Dear Fellows, In 1965 I was a teenager beginning my lonely track to woodcarving. My first set of tools was composed by three Sorsakoski bevel-edged firmer chisels made in Finland, which became my carving tools for many years. I was fortunate enough to have bought those Sorsakoski by chance, once because of its superb quality steel (some people say they are made from the same Swedish steel of the famous Berg chisels), also due to their elegant and bal...
Welcome back and again sorry for taking so long to get this post out. After my hand healed I was really backed up on some other projects. I’m almost caught up and will post some of those projects on my page in the next couple of days. When we left off we had all the sanding done and are ready for staining and finishing. I’m making two of these frogs, one that will need staining and one out of exotic wood so everyone can participate in this project. We will go over staining next. I’m...
Here’s another practice version of a “Real Asian Style” table. I tried to use traditional Chinese joinery (or at least what I think would be traditional Chinese joinery). Design is as simple as I could possible think of, not waisted as it really should be, no moldings. Material are a few 2×4’s that probably don’t quite have the right proportions. At this stage for me it is really about learning the joinery so I did not bother preparing the stock. I got...
Maybe “LOVE” is a strong word. But I’m really excited about the final version of the show, and I think most people will feel the same way. Forget about everything we experimented with before. This is all new. It’s been over a year in development, and And I’d like to think it is a pretty unique format! Here’s how it works… The show is designed to have the feel of a single camera “reality” type show. It is meant to be a glimpse into our workshop as if you were just stopping in...
This may very well end up as my new yardstick for time and effort invested versus quality of results. And it’s not a terribly good yardstick, either. As the title states, it’s my first attempt at hand cut dovetails. I did it with scrap pieces of red oak, over the course of two embarrassing hours. The gaps are pretty pronounced, despite having to hammer the hell out of both pieces to fit them together. Things I learned during this quintessential rite of passage for wo...
I am laying out the legs now to accept the panels and railsThis is where the center stile will fit into the top and bottom rail.The tenons are only 1/4” and the panels will float in the rails and stiles. The strength that holds the sides together will be from the rails, the top and bottom shelf which will be 3/8” X 1 1/4” tenons pined from the legs.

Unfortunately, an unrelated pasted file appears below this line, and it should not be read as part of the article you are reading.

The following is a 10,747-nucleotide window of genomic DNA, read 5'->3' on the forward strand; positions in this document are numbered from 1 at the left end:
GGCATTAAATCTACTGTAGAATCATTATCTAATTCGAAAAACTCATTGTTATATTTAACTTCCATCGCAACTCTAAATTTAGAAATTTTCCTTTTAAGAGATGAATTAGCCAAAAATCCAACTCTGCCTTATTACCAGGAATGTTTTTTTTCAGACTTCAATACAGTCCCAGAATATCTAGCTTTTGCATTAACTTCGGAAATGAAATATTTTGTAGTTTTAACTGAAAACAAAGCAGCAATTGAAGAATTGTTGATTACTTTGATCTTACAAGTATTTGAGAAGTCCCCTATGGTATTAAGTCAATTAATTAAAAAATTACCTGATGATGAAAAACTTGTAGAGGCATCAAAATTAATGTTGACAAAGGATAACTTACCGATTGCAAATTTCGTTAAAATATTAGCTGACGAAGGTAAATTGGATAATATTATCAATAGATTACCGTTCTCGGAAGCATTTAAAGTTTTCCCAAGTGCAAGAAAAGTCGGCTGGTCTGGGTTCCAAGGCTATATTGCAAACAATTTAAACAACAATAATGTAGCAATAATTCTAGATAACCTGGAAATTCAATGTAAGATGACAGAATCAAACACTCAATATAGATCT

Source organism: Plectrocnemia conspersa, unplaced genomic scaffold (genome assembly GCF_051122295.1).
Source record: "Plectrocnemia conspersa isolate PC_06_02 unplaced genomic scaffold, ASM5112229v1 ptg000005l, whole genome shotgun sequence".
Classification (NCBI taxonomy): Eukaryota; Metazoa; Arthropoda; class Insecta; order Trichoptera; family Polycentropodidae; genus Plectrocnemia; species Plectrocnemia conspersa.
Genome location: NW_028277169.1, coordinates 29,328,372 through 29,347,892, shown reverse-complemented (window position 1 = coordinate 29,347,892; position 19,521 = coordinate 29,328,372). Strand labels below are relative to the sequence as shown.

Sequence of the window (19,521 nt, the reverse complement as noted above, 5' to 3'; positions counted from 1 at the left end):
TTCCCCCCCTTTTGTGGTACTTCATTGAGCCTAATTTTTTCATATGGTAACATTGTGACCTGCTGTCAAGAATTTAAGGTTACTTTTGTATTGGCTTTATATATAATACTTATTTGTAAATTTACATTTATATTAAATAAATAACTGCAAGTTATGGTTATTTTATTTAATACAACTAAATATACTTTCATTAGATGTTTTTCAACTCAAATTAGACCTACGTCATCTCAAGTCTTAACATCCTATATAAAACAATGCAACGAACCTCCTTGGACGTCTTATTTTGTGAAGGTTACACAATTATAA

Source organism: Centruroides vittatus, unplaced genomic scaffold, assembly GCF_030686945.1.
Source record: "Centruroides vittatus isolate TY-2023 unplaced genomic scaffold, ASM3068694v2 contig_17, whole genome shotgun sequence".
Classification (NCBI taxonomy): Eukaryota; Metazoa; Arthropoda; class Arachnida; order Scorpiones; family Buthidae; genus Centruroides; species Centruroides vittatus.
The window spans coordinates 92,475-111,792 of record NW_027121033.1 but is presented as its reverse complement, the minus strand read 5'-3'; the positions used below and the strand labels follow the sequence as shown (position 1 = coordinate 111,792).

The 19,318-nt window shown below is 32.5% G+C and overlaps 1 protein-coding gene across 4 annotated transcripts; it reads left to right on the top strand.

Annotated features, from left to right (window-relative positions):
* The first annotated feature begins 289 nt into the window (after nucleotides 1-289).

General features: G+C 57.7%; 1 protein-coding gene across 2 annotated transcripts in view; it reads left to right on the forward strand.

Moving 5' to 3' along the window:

Ali's Workbench w/ Shop Made Wagon Vise #1: 3 1/2" Thick Workbench top w/ Shop Made Wagon Vise - Almost Done!
Here is a better pic of my workbench top and shop made end vise. The legs are almost done. I did some experimentation with a drawbore (name?) tenon that you can see on the back end. The empty space is where the half long tool tray will be. Honestly, I am undecided about the tool tray. Would it even be possible to just fill it in? Suggestions would be great! :) This is my first attempt at dovetails. And they are extremely hard! I am sure you can see the little spaces/discolorations but I r...
I was asked to take these shutters and make some bookshelves. I will be utilizing wood that is approx. 60 yrs old and these shutters, which, we don’t know how old, but could be much more. I am inserting the pictures of the shutters, as this project may take a little while
I have lived in my house almost 9 years, the previous owner built the house and the shop. I have always wanted to change the man door on my shop that leads to my house. The old owner put a hollow door and a dead bolt as the only lock system. He also clad the outside of the door in scraps of sheet metal. I recently bought a prehung 6 panel steel entry door to replace the cheaper ugly old one. Being that my friend and I often install stereo equipment in customers cars at my shop I needed a more...
In case you missed it, here is Part 1 in this series. First thing I did was employ my new-to-me drill press to establish an inner curve for the vaulted feet. Placing the center brad of a Forstner bit ensures that an even radius is cut into both sides, which were held together with blue tape. Not an ideal clamping solution, but it’s adequate for this. Always use a backer board to avoid blowout! I had a bit of tearout around the mortise here, but the rack will obscure the flaw af...
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